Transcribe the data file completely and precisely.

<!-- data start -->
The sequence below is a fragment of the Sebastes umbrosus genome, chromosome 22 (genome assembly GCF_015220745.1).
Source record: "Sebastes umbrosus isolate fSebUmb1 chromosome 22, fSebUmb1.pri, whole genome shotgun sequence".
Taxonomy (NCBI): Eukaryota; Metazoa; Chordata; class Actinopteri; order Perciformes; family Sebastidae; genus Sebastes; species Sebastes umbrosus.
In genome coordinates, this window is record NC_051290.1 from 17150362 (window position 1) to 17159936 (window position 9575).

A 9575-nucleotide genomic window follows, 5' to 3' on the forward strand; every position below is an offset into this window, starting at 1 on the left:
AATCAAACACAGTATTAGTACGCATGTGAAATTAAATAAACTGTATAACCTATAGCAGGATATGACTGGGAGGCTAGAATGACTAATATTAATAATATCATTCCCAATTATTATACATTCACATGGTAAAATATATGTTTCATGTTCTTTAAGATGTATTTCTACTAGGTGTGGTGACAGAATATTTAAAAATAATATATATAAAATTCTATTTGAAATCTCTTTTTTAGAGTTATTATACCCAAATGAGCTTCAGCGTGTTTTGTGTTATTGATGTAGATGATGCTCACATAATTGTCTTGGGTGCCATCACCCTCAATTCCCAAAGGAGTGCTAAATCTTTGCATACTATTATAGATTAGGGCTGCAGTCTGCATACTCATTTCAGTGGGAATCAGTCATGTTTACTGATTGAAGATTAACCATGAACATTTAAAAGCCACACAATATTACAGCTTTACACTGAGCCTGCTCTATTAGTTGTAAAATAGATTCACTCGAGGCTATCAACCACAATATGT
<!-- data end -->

The sequence below is a fragment of the Sebastes umbrosus genome, chromosome 22 (genome assembly GCF_015220745.1).
Source record: "Sebastes umbrosus isolate fSebUmb1 chromosome 22, fSebUmb1.pri, whole genome shotgun sequence".
Taxonomy (NCBI): Eukaryota; Metazoa; Chordata; class Actinopteri; order Perciformes; family Sebastidae; genus Sebastes; species Sebastes umbrosus.
In genome coordinates, this window is record NC_051290.1 from 17150362 (window position 1) to 17159936 (window position 9575).

A 9575-nucleotide genomic window follows, 5' to 3' on the forward strand; every position below is an offset into this window, starting at 1 on the left:
AATCAAACACAGTATTAGTACGCATGTGAAATTAAATAAACTGTATAACCTATAGCAGGATATGACTGGGAGGCTAGAATGACTAATATTAATAATATCATTCCCAATTATTATACATTCACATGGTAAAATATATGTTTCATGTTCTTTAAGATGTATTTCTACTAGGTGTGGTGACAGAATATTTAAAAATAATATATATAAAATTCTATTTGAAATCTCTTTTTTAGAGTTATTATACCCAAATGAGCTTCAGCGTGTTTTGTGTTATTGATGTAGATGATGCTCACATAATTGTCTTGGGTGCCATCACCCTCAATTCCCAAAGGAGTGCTAAATCTTTGCATACTATTATAGATTAGGGCTGCAGTCTGCATACTCATTTCAGTGGGAATCAGTCATGTTTACTGATTGAAGATTAACCATGAACATTTAAAAGCCACACAATATTACAGCTTTACACTGAGCCTGCTCTATTAGTTGTAAAATAGATTCACTCGAGGCTATCAACCACAATATGT